As the small building was being constructed nearby, Swamiji continued his tapas in the improvised hut with undiminished intensity. He sat in samadhi motionless for twenty-three hours every day. His hands and legs became stiff and wooden and he soon lost control of his limbs. By August of 1950 when he completed his first year of tapas, the young yogi found it almost impossible to move from his seat. He could no longer walk to the canal to take his midnight bath, so people daily left him a bucket of water outside his hut. With great difficulty and immense will power and determination, he dragged himself to the bucket and washed himself. Then he would drag himself back to his seat and resume his samadhi. In spite of all this suffering, he carried on with his tapas undeterred for almost a year in the improvised hut. By the time the new building was finished, Swamiji was unable to walk and had to be carried to his new meditation site.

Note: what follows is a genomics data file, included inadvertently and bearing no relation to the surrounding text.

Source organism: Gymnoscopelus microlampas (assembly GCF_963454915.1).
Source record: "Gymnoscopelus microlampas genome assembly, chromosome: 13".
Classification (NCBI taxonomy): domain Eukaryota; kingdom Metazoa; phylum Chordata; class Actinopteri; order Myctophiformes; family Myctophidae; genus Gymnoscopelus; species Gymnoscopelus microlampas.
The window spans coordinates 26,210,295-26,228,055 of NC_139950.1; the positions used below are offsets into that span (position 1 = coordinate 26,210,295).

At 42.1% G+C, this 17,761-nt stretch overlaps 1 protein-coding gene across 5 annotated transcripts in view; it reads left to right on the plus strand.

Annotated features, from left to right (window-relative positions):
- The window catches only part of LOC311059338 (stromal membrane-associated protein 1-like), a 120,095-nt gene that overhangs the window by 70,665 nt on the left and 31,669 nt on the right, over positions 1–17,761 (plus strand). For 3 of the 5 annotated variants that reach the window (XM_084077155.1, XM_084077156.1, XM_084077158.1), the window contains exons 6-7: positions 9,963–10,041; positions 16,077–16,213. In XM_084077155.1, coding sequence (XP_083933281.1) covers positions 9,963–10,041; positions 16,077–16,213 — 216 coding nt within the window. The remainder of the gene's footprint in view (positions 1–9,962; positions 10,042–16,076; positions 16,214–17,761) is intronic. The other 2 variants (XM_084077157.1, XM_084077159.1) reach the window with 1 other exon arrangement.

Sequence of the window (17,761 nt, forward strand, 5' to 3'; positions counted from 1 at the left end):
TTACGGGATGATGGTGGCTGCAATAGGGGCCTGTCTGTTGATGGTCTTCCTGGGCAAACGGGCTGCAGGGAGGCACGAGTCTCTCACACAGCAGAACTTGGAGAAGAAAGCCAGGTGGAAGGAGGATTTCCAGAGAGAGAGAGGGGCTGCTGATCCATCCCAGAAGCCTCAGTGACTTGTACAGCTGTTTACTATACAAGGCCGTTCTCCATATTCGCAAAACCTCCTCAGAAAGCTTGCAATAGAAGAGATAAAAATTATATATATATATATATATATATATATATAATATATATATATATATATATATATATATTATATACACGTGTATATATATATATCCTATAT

Construction was finished around October of 1950. It was a twelve foot square, one room structure that became known as the dhyana mandir, the meditation temple. (The foundation of where the original dhyana mandir stood is now enclosed by the sanctuary of the Adivarapupeta temple.)

Tapaswiji Maharaj

At that time there lived a saint popularly known as Tapaswiji Maharaj. He was a hatha yogi who had performed such austere tapas that he became known as Tapaswiji, a name meaning respected tapaswin, one who performs tapas. He had mastered the ayurvedic science of kaya kalpa: a regimen of samadhi, specially prepared herbs, silence, and complete isolation in a cool environment devoid of all light. Three times Tapaswiji underwent kaya kalpa and each time his aged body was restored to youthful vigor. He was 181 years of age when he first met Swamiji, and he dropped his physical body in 1955 at age 185.